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Letter from Jemima Taylor to Her Mother, Peekskill, September 30, 1777

Letter from Jemima Taylor to her mother

Letter from Jemima Taylor to her mother

Other, USMA_Taylor_002
 
Document Description
Letter from Jemima Taylor to her mother, Peekskill, September 30, 1777.
 
Transcription
Peack Kills September 30, 1777
My der mother thes come to let you know we are all as wall as common but my self and i am better then i was last weak. Samuel is wall and marchs for to joyn Generel Washenton today. He desier me to let you all know whare he was agone. Der mother I wrot the first of this letter last spring and mist sending it and now i have not time to writ but a few lins hoping thay will find you all wall and my poor gustes i long to see him. I want to send him a book but i cant git nothing her now the machent [merchants] are all gon. i send this letter by Docter Standly and i hope you will write to me by him. Know more at presen but i remain your
                                                                                                                                Dafter[Daughter] Jemima Taylor              
 
 
Questions
What did Samuel want Jemima to write to her parents for?
Who delivered the letter for Jemima and why?
Why does Jemima state she can’t send a book to her son gustes (Augustus)?
Explain a possible reason for Jemima’s poor spelling.
 
Resources
Peekskill history at: http://peekskillmuseum.org/about-the-museum/peekskill-history-summary
Peekskill, NY, Revolutionary War history through 1778: Washington situated the headquarters at Birdsall house on Main Street, Peekskill.  The area was a superb hilly defensive location with views of the bay.  Also, the surrounding industries were used for military purposes. “Fort Hill” in Peekskill had five large barracks and two redoubts.  The river fortifications were garrisoned soldiers from Camp Peekskill, and from the forts Independence, Montgomery, Clinton and Lafayette.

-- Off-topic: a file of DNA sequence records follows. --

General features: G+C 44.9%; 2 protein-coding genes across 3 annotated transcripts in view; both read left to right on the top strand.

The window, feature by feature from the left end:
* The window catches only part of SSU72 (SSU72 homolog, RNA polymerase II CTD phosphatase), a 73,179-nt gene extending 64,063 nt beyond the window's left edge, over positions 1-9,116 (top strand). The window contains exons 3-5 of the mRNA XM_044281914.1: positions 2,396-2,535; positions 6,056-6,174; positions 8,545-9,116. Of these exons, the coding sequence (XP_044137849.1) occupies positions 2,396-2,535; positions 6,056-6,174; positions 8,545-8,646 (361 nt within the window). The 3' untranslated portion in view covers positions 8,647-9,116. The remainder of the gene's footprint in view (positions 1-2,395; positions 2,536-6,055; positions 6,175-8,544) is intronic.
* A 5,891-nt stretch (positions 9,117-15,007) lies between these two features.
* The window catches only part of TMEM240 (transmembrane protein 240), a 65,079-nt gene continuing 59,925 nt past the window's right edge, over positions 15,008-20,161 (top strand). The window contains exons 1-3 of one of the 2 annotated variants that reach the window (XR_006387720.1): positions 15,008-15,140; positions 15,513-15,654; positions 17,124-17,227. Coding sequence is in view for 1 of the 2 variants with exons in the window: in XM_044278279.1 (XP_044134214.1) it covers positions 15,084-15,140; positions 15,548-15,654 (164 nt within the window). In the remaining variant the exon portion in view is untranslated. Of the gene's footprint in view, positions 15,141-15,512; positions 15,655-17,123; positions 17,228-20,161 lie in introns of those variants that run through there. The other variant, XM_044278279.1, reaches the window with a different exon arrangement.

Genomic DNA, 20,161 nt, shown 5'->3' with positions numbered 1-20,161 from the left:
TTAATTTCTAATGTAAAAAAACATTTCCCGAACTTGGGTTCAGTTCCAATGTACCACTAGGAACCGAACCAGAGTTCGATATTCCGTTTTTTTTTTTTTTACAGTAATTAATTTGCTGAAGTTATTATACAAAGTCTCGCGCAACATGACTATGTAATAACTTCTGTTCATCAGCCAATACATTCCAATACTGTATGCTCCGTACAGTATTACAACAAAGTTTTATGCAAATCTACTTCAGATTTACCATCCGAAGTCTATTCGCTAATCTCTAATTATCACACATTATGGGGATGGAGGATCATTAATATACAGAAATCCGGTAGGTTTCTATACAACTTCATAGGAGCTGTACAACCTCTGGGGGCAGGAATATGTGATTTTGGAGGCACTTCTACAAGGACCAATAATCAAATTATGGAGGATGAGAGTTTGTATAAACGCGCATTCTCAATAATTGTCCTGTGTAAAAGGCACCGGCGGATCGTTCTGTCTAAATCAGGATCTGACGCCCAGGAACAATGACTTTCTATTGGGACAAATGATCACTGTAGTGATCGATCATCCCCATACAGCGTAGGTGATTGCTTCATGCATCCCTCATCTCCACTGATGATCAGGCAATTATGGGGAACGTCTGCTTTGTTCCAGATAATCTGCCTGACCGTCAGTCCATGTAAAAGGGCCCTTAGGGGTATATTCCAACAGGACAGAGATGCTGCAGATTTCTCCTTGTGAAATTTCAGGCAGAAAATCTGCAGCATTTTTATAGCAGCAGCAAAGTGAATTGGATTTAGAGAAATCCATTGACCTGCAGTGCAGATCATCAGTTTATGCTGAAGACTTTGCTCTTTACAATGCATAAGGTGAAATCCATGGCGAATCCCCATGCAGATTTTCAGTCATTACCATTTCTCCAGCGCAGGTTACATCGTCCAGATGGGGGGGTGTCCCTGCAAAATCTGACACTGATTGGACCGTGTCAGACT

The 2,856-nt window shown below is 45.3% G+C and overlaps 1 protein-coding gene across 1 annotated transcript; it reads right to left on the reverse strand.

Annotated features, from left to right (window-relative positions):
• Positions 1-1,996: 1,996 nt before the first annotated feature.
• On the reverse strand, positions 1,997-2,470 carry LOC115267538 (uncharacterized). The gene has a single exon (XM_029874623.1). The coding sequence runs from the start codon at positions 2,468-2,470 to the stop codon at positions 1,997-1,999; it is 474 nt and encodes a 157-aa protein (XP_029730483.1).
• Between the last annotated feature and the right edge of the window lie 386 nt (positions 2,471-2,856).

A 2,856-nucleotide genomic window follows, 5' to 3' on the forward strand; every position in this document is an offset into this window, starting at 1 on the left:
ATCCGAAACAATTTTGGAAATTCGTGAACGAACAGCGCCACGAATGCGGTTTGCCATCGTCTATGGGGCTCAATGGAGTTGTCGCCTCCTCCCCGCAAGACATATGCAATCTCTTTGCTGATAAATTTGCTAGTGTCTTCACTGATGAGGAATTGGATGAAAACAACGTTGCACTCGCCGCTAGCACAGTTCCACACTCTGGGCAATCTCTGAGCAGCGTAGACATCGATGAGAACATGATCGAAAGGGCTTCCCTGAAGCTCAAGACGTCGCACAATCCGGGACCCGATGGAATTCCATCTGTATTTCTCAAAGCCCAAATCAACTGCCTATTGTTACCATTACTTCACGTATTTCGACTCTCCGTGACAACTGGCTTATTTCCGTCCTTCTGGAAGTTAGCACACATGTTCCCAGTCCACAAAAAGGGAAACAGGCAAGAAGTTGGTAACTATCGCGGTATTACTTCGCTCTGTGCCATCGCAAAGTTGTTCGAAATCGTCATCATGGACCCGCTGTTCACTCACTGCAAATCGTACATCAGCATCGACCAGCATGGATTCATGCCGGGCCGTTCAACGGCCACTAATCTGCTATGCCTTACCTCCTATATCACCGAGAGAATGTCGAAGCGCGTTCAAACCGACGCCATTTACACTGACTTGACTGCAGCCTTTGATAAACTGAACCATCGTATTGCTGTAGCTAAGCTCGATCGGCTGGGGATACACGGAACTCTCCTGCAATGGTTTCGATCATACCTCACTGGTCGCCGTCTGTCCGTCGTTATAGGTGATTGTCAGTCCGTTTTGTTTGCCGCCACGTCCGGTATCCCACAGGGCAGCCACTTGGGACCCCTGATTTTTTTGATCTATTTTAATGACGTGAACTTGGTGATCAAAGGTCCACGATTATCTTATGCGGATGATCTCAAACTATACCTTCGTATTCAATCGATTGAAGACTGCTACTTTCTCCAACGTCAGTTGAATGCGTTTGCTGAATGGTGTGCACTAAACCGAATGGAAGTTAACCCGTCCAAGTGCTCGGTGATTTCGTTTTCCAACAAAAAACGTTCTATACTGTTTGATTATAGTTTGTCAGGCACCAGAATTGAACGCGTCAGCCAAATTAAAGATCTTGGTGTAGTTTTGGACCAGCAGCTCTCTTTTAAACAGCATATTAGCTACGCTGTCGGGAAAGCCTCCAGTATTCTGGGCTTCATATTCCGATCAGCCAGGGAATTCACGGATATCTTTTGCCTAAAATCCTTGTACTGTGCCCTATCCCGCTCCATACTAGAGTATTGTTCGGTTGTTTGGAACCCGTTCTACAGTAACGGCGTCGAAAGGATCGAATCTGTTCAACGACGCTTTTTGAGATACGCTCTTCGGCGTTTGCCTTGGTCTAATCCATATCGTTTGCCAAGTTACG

A raid resulted in a destructive day as all barracks were burned along with mills, supplies and houses.   The British were held off due to a successful counterattack.  Peekskill was proven vulnerable to attack and West Point became the military command center in 1778. Numerous conspiracy events regarding the Benedict Arnold conspiracy were said to take place in Peekskill, 1780.
 
http://maass.nyu.edu/resources/r1/lesson_plans/work.html - great lesson plan for women work in war
 
 

Historical Context
Historians believe that up to 20,000 women may have marched with the army during the war for independence. If this is true, the female camp population would have been around 3%.  Women joined army regiments for a variety of reasons: protection of violent crimes, fear of starvation, poverty, and loneliness.   Women of the camp were subjected to the same treatment as soldiers under the command of a general.  They could also be expelled for sharing opinions.  Army units located on front lines or in enemy territory accommodated more women than in safer locations.  Perhaps because women in front line battle areas retreated to seek protection with the Continental Army.
 
 
Essential Question
What resources did women use to get messages to men on the battlefield?
 
Check for Understanding
Compare and contrast the two letters from Jemima Taylor (explain using evidence from the documents).  Draw conclusions about what key role she played during the Revolutionary war based on the following statements: “ i sent this by Docter Standly,” “We are so throng with soldgers.”